Reviews and recommendations are unbiased and products are independently selected. Postmedia may earn an affiliate commission for purchases made through links on this page.
When it comes to pairing wine with Thanksgiving dinner, there are a couple of simple things to keep in mind. You want wines that are high in acidity and low in tannins and oak.
The traditional Thanksgiving plate is usually packed with turkey, gravy, stuffing, sweet potatoes or regular potatoes, and cranberry sauce. It is quite a heavy meal, with a lot of starch. The acidity will break through the starch and protein like a polar icebreaker, clearing the palate and bringing balance to the meal. Too much tannin and oak would just add to the weight.
In general, white wines such as Rieslings, non-oaked Chardonnays, particularly sour examples from Chablis in France, Sauvignon blancs, Gruner veltliners, and Chenin blancs work best. A dry rosé with good acid structure and champagne or other crisp sparkling wines are also excellent.
For reds, I like Pinot Noir, Gamay, or Barbera, as they are more acidic and lower in tannins than, say, Merlot, Cabernet Sauvignon, or Shiraz/Syrah.
Here are some wines that would be a good match for the long weekend party.
Quails’ Gate Estate Warehouse
Okanagan Valley, British Columbia
When you’re looking for acidity, Riesling delivers en masse. Wines made with Riesling often have a little, or a lot, of added sugar to counteract the sometimes searing acidity.
From one of the oldest wineries in the Okanagan Valley, the vines used in the making of this riesling are over 30 years old. That’s a pretty sweet spot for the age of the vine as the roots are well established and the grapes start to show more intense flavors.
Look for apricot, tangerine, kiwi, orange, lime, and green apple, with a bit of mineral flavor and even a hint of salt. It is dry, with great fruit intensity and lively acidity.
Price: About $25. Has been sold at Ace Liquor Discounter, BSW Liquor, Co-op Wines Spirits Beer, Market Wines, Olympia Liquor, Safeway and Sobeys Liquor, Willow Park Wines & Spirits, Wine and Beyond.
To drink: In the next two years. This would also pair well with seafood, roast chicken, or mild Indian dishes. Screwcap; 13 percent alc./vol.
The Umberto Cesari winery produces wines in expansive Emilia-Romagna, a region that includes Bologna and stretches almost entirely across north-central Italy.
They do a bit of everything in Emilia-Romagna: reds and whites from indigenous grapes and international varieties, rosés, and even sparkling red wines known as Lambruscos.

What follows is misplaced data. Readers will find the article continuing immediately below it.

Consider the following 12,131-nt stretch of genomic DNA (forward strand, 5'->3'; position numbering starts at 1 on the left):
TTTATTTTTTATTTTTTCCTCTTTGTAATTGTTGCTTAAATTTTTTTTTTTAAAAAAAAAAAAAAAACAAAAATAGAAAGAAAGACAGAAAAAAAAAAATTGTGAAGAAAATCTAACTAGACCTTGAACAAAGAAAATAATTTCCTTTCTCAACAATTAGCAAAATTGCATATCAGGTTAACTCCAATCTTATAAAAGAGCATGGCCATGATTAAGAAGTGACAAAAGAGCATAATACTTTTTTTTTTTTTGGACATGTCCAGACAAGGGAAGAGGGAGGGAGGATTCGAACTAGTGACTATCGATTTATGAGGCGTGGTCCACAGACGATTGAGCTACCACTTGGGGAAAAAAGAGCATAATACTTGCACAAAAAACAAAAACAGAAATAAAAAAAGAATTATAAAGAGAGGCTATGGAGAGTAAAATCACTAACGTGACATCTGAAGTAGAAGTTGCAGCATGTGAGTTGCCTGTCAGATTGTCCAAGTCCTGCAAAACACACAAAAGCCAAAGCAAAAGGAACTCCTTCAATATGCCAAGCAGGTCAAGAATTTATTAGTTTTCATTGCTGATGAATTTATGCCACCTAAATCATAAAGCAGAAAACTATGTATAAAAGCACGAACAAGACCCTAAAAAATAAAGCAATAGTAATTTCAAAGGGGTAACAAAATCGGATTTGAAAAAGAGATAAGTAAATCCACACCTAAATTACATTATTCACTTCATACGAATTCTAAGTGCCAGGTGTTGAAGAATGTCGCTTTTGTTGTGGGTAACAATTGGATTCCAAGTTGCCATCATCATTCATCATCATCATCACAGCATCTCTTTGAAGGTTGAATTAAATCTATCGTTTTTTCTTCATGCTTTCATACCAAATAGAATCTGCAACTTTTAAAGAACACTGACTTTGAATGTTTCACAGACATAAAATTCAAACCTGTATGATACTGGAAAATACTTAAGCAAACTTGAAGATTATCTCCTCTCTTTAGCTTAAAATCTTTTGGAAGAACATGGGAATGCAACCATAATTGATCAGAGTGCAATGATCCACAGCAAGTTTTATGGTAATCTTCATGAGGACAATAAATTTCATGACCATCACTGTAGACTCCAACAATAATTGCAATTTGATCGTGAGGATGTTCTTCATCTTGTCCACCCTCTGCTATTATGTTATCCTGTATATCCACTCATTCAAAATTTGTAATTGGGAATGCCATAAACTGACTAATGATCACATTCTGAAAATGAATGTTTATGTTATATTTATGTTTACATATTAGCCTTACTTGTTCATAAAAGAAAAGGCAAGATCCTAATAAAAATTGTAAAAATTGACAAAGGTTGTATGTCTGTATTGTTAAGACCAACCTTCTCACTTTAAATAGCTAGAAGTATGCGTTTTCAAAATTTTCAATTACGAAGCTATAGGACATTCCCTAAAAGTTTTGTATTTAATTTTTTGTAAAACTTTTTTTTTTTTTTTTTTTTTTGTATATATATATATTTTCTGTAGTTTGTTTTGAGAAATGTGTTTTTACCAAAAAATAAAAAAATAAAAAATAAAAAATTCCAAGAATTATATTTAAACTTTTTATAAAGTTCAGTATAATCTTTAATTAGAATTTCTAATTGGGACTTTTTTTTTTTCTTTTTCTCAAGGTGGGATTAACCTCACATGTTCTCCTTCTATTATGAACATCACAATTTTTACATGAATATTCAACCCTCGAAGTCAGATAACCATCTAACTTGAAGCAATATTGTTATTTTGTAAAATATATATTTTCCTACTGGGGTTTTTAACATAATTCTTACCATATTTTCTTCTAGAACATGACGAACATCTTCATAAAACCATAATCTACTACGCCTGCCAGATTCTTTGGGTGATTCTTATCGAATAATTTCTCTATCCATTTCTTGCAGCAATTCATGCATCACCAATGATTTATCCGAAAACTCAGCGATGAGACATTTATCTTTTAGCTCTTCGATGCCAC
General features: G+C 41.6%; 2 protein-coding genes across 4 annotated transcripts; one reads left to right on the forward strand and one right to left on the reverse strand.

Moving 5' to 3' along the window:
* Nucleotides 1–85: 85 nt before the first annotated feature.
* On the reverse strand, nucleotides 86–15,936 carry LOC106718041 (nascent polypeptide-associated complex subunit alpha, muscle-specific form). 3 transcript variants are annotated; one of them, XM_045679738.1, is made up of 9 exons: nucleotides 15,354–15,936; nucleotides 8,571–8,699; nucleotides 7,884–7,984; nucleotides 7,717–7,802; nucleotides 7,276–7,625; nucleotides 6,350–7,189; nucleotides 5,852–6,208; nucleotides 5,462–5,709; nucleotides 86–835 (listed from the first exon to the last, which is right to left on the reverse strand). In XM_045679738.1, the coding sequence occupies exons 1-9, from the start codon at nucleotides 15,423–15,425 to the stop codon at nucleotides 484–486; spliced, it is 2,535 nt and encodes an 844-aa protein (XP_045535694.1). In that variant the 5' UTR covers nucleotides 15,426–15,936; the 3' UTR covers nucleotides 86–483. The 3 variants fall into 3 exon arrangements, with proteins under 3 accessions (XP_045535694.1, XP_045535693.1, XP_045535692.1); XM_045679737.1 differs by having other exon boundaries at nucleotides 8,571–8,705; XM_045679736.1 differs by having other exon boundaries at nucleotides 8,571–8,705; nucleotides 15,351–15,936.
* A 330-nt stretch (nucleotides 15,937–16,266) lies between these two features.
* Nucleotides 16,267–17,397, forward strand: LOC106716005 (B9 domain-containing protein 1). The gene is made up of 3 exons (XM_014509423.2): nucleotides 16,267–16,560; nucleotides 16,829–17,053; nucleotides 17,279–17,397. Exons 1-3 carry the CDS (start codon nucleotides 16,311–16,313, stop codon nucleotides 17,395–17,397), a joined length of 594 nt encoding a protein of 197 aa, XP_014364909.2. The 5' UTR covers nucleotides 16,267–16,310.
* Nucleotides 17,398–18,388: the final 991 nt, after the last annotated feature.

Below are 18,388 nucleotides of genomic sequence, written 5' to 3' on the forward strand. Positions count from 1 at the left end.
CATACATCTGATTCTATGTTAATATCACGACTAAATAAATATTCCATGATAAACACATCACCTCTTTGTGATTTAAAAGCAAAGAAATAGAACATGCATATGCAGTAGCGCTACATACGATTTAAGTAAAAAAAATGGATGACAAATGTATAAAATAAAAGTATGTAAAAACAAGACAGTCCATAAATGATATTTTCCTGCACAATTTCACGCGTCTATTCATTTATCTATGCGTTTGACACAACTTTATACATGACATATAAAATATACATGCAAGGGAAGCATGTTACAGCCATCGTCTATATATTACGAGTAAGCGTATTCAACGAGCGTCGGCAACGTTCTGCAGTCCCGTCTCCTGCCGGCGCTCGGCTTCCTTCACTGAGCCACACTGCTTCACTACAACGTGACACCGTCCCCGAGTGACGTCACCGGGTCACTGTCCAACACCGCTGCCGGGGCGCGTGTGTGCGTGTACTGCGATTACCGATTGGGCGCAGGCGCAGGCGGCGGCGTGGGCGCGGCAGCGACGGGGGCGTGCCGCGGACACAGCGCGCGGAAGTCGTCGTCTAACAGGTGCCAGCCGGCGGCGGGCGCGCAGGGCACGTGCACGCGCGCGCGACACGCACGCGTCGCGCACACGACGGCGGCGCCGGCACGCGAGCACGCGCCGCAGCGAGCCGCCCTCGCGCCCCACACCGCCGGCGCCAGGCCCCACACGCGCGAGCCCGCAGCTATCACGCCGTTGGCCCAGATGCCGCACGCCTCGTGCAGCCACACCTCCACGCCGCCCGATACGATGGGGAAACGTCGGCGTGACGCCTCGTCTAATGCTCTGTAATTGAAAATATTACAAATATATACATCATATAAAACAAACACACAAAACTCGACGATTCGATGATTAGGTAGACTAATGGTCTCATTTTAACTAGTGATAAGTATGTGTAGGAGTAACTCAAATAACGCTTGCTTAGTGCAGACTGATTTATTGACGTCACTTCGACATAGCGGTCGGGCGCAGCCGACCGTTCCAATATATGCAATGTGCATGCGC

This delicious rosé wine is made from Sangiovese, one of the most important grapes in Italy. The blush has a nice floral nose complemented by aromas of hay, green apple, and a bit of anise. On the palate it is between dry and dull, with persistent acidity and flavors of cherry, raspberry, pomegranate and lime.
Price: About $26. Look for it at Co-op Wines Spirits Beer.
To drink: Now. Besides Thanksgiving, try it with rainbow trout, bratwurst, or Chinese food. Cork; 12.5 percent alc./vol.
Château Argadens Blanc
Bordeaux Superiore, France
The Sichel family has been involved in the world of Bordeaux wine since 1883. The family owns the prestigious Chateau Palmer, Chateau Angludet, Chateau Argadens and other vineyards. He also markets several other Bordeaux properties as a dealer.
Located on one of the highest points in the Entre-Deux-Mers wine region, Argadens was purchased by the Sichel family in 2002. While the majority of the wine produced is red Bordeaux, they also make small amounts of white Bordeaux.
Sourced from vineyards on clay and limestone soils, the white is a blend of 65 percent sauvignon blanc and 35 percent semillon. Medium lemon in color, it offers flavors of grapefruit, oyster shell, lemon, lime and white flowers.
It is a finely balanced wine with a lighter body and enough intensity of flavor and acidity to stand up to the big meal.
Price: About $27. Look for it at Bin 905, BSW Liquor, Select Co-op Wine Spirits Beer, Crowfoot Wines and Spirits at Heritage Pointe, and Willow Park Wines & Spirits.
To drink: In the next two years. White meat fish, lemon pasta or mussels and chips would be a good combination. Cork; 12.5 percent alc./vol.
Hemel-en-Aarde Ridge, South Africa
Pinot noir is probably not the first wine you think of when you think of South Africa. Chenin blanc, sauvignon blanc, shiraz and cabernet sauvignon are best known.
But in the cool hills of Hemel-en-Arde, near Cape Town’s southeast coast, a small collection of artisanal wineries make some very fine Pinot and Chardonnay wines.
Tesselaarsdal was founded in 2015 by Berene Sauls, a longtime employee at Hamilton Russell Vineyards, another prestigious winery in the area. Sauls works with Hamilton Russell’s winemaker, Emul Ross, to produce her wines.
A descendant of freed slaves, he named his winery after the small farming village where he grew up and the man who gave it its name. Johannes Tesselaar was a former soldier who farmed the land on which the village sits. When he died in 1810, he bequeathed his farmland to nine former servants and slaves, including Saul’s ancestors.
He has found sudden success with his wines, which are spectacular. This pinot noir is loaded with spices like cloves and nutmeg, with flint, raspberry, cherry, earth, cranberry, and tea. It has moderate tannins and stunningly beautiful fresh acidity that carries flavors on the palate for minutes. It’s so well done.
Price: $84. It is available at The Cellar.
To drink: In the next six to eight years. It would be great with duck, smoked turkey, or pork roast. Cork; 13 percent alc./vol.
Contact Darren Oleksyn at [email protected] or follow him on Twitter either Instagram. Are you looking for a specific wine? Since wine inventories are always changing, it’s a good idea to call a store to confirm they have it. a search in Liquorconnect.com It can give you an idea of the stores that have carried the wines.